My SCOBY Is Too Thin! Here’s What To Do

Another common question in my brewing groups concerns thin SCOBYs. The scenario is usually something like this: they’ve brew a number of batches yet they can’t seem to grow a thick SCOBY.

Alternatively, this is their first batch and they’re wondering why their new SCOBY isn’t growing as thick as they’ve seen in pictures.

Whatever the case, this article will help clear the air and get things back up and running. To start off with, let’s set things straight – is a thin SCOBY necessarily a bad thing?

My SCOBY Is Thin – Should I Be Worried?

Before we get into the article let’s make sure we’re clear on two points right from the beginning:

  1. If your kombucha brew is less than 7 days old and your SCOBY is thin just wait a little longer, it will grow!
  2. Baby SCOBY can be only a few millimeters thick after the 7 days – within a few more batches they will grow thicker.
  3. If you’re still getting great tasting kombucha that you’re happy with then there is nothing to worry about.

With that out of the way, let’s cover a few SCOBY basics (if you’re interested in learning more you can check out my article here.) First off, what exactly is the SCOBY anyway?

You may be surprised to hear that the SCOBY is actually almost completely made of cellulose. The cellulose is woven together by the acetic acid producing bacteria within the kombucha. Over time, it serves as a safe haven for both the bacteria and the yeast.

The yeast provides the food, while the bacteria supplies the home.

The reason why the SCOBY is so crucial to brewing kombucha is it provides the necessary balance of yeast and bacteria to get the new brew started – the actual shape of the SCOBY doesn’t really matter!

In fact, you can cut your SCOBY up into little pieces, as long as the quantity is right you should notice no difference in your brew.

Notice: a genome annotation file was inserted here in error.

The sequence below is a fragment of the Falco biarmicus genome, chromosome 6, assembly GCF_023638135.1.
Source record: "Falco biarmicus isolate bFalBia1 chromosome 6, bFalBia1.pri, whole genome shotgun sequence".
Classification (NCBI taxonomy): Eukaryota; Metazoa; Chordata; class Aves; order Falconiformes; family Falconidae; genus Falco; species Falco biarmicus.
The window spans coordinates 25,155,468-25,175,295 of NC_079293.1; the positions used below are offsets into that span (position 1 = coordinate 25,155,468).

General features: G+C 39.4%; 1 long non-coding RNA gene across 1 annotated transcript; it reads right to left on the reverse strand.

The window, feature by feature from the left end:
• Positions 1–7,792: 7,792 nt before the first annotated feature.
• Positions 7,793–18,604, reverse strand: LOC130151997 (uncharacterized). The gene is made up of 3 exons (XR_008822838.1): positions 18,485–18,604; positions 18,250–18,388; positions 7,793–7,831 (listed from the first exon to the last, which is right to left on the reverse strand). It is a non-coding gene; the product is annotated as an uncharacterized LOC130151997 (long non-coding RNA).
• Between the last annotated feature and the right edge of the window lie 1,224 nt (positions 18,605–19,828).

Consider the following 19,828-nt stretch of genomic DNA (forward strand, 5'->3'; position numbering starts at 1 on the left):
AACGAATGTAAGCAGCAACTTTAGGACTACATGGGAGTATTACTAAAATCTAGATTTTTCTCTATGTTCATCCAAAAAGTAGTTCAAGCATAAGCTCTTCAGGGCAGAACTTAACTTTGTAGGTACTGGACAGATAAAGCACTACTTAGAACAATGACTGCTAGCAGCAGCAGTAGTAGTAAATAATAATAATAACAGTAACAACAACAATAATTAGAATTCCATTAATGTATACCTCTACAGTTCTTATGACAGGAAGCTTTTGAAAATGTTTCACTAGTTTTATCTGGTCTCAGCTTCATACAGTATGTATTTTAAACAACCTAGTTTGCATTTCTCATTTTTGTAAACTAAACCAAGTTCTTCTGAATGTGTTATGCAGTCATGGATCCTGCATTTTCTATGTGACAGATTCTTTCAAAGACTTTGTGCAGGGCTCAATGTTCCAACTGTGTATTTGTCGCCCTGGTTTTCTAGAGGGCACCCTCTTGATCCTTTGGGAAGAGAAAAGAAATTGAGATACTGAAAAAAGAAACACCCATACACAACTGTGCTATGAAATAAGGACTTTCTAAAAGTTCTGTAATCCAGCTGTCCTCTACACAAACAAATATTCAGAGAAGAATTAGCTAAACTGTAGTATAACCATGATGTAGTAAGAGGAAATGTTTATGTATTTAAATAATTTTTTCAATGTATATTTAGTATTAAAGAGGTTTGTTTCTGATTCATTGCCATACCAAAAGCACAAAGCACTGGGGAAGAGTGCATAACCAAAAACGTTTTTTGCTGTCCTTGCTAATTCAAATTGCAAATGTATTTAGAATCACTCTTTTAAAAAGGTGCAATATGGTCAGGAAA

This is where we run into the first issue with thin SCOBY – the size.

Ideally, you need the right kickstart to every new brew. This primarily comes from the strong starter liquid, but the SCOBY still plays an important role. If you don’t have the right amount of SCOBY present your brew can get off to a slow start.

This is one of the reasons why so many people struggle to grow a larger SCOBY when they only have small SCOBYs available. The time required for the SCOBY to grow usually is so long that the kombucha turns to vinegar.

Why Brewing With A Thin SCOBY Can Be Difficult

It takes time for the bacteria and the yeast to develop. So it makes sense why brewing with a thin SCOBY takes longer than with a regular SCOBY.

Just imagine if you significantly cut back on the start yeast and bacteria of your brew – the entire process will just be slower.

If things start off balance it can lead to a number of problems along the way. One example is your kombucha turns to vinegar much sooner than expected. This is usually a sign that things aren’t balanced and action must be taken to bring things back into equilibrium.

This is one of the main reasons why people are getting stuck in an endless loop of thin SCOBY! If you don’t have the right starting ratios things may not go as expected.

Reasons Why Your SCOBY Is Too Thin

There are a few reasons why your SCOBY may be having difficulty growing. They are:

  • Weak starter liquid
  • Cool temperatures
  • Low populations of bacteria
Red is the starter SCOBY, blue is the first baby and the white is the second baby

Weak Starter Liquid

One of the most common mistakes new brewers make is not using strong starter liquid. Starter liquid is the sour kombucha we use to kickstart the brewing process.

Two cups of strong starter liquid is dumped into new brew to ensure the correct balance of yeast and bacteria is present right at the start.